Lack of governmental policies

Absence of government support: from the participants´ point of view, the absence of government support for HBR programs has an adverse effect on service delivery. Since patients often require equipment, the absence of funds from the government affects the progress of HBR. PT4: “The government should support the patients and provide them with assistive devices or other expensive in-home devices that facilitate treatment sessions... ”


Poor medical management: limited documentation of patient information and poor communication between healthcare institutions was a significant barrier mentioned by all the interviewees. From the participants´ point of view, physiotherapists need to get access to a patient´s information beforehand in order to get a good picture of their condition. Equally important, awareness of other environmental factors is essential for planning a treatment program that accommodates important ethical, psychological, and social considerations. PT5: “The policymakers in the healthcare system need to develop programs for better documentation and communication between healthcare providers in order to help physiotherapist to provide HBR services efficiently... ”


Lack of collaboration and teamwork: a few interviewees mentioned the role of collaboration with other healthcare professionals, as some patients need more than just physiotherapy. For example, patients may sometimes be frail seniors who need neurologists, psychologists, or social workers in addition to physiotherapists or occupational therapists. Therefore, working as a team during the physiotherapy process could positively influence the rehabilitation outcomes. PT1: “ ...legislation by the Ministry of Health and the Ministry of Social Works for implementing HBR lacks important details about teamwork...” Moreover, participants stressed the importance of multidisciplinary teams in providing care for those living at home: PT7 : “ ...Home-based rehabilitation programs should include a team of healthcare professionals such as physicians, psychologists, and occupational therapists in order to achieve better outcomes...”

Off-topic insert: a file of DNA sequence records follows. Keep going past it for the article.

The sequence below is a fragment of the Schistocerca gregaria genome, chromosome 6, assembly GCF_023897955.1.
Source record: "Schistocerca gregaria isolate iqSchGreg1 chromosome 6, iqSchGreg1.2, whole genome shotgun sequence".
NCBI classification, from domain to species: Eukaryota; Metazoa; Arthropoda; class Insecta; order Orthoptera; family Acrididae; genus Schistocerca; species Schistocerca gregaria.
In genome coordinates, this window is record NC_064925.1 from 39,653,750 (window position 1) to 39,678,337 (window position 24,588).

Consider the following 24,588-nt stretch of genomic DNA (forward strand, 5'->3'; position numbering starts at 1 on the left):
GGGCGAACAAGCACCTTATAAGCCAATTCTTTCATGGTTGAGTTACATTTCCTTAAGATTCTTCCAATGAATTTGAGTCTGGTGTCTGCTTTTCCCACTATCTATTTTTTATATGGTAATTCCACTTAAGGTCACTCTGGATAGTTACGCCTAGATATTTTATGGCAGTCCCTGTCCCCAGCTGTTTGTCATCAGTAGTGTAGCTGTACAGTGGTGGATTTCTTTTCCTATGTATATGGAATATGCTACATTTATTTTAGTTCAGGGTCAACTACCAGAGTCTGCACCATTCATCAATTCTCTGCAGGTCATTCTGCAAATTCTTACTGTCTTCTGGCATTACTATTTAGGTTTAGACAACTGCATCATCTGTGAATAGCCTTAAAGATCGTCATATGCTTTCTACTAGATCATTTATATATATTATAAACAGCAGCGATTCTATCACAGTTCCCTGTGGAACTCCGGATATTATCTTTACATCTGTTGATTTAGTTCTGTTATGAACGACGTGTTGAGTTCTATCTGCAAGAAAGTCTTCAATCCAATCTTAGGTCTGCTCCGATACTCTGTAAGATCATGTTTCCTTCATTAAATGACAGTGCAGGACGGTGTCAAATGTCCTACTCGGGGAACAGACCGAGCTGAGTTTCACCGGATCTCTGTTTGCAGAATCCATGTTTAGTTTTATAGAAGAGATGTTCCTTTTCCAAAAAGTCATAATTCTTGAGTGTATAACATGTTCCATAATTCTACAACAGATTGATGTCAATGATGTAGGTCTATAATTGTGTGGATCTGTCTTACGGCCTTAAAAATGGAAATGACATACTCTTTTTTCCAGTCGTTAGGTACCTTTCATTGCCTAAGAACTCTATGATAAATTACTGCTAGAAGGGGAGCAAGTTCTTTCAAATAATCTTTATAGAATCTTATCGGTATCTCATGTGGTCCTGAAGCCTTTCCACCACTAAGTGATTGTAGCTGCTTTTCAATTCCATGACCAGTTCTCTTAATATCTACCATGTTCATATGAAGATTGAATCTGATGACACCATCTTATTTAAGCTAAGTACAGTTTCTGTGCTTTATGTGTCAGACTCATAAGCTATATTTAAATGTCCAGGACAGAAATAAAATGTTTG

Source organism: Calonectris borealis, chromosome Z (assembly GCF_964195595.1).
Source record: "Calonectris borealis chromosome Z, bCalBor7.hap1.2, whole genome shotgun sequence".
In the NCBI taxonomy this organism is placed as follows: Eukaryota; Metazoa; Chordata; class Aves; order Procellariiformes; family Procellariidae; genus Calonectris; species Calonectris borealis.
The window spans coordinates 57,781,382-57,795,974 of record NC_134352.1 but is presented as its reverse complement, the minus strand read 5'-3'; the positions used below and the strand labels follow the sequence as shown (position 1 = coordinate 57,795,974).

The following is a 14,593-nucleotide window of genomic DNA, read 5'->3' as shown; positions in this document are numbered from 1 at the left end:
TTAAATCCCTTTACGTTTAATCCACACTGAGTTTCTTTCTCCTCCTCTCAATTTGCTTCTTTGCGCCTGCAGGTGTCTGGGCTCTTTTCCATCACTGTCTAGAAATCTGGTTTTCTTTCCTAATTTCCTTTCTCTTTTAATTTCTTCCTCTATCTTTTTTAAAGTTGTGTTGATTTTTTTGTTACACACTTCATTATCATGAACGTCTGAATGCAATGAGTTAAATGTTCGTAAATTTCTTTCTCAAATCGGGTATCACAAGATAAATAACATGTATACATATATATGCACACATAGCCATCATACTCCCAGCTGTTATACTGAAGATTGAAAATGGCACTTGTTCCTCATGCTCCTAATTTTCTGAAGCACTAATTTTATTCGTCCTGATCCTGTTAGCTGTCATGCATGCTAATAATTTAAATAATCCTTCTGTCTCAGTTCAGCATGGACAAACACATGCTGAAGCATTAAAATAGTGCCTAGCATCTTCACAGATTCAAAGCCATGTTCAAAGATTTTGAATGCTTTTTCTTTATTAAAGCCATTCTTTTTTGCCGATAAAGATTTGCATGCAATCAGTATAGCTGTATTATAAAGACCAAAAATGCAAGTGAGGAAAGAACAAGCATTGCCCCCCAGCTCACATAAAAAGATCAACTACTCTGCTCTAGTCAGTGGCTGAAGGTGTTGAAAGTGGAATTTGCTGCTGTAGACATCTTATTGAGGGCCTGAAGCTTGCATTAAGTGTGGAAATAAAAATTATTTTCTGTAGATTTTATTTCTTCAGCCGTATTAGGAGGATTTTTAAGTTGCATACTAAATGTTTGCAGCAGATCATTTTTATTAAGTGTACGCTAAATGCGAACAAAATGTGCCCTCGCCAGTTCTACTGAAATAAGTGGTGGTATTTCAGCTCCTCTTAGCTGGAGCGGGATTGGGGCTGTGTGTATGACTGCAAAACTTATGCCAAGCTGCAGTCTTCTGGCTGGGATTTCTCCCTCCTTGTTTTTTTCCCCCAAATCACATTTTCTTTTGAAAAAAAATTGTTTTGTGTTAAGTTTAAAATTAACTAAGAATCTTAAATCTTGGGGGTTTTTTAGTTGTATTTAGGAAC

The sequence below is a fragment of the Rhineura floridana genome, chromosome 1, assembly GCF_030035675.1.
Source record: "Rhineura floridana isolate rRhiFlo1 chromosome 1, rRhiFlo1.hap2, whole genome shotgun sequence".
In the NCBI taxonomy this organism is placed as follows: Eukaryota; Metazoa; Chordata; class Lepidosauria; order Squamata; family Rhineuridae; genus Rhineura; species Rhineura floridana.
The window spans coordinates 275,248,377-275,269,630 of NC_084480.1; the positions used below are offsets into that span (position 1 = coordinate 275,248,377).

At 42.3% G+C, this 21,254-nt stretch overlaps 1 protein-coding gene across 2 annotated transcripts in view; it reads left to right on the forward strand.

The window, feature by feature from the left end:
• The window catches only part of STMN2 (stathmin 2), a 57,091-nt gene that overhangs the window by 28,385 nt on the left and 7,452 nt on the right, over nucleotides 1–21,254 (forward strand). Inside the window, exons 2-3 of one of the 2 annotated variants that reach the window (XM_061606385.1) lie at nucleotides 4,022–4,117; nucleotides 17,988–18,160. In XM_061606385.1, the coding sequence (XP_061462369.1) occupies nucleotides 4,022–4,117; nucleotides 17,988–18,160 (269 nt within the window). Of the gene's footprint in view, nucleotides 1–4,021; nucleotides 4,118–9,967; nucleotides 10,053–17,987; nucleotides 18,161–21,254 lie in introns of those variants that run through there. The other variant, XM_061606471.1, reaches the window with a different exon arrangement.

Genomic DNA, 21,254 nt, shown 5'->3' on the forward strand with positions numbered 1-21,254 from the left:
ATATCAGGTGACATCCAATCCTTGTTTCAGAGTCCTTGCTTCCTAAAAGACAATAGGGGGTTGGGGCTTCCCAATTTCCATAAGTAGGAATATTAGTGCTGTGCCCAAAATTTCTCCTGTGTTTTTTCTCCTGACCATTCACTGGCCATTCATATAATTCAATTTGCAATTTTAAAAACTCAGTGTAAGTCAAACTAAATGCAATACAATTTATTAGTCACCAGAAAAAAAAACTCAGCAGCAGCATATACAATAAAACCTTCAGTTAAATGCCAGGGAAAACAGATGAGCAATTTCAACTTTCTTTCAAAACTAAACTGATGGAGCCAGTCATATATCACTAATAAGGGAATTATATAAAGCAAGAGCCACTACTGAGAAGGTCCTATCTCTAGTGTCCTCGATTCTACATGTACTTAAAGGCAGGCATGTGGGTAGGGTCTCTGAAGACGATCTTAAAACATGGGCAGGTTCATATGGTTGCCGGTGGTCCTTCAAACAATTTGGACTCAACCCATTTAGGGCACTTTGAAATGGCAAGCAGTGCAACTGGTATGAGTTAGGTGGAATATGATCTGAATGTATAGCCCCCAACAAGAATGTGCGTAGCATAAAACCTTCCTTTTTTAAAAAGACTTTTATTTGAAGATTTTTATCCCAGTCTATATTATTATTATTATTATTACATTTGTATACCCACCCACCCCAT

Poor awareness and misconception issues: poor awareness of HBR and how it differs from institution-based rehabilitation can cause several problems. According to most of the participants, awareness about HBR services plays an essential role in the effective and smooth delivery of such services. The participants highlighted two components of poor awareness and misconception that should be considered: patients´ and family members´. Most of the participants agreed that a lack of patient and family knowledge regarding home visits provided by physiotherapists could interrupt the treatment plan, as many questions and misconceptions may arise after the beginning of the program. In other words, the greater the awareness, the better the delivery of HBR services.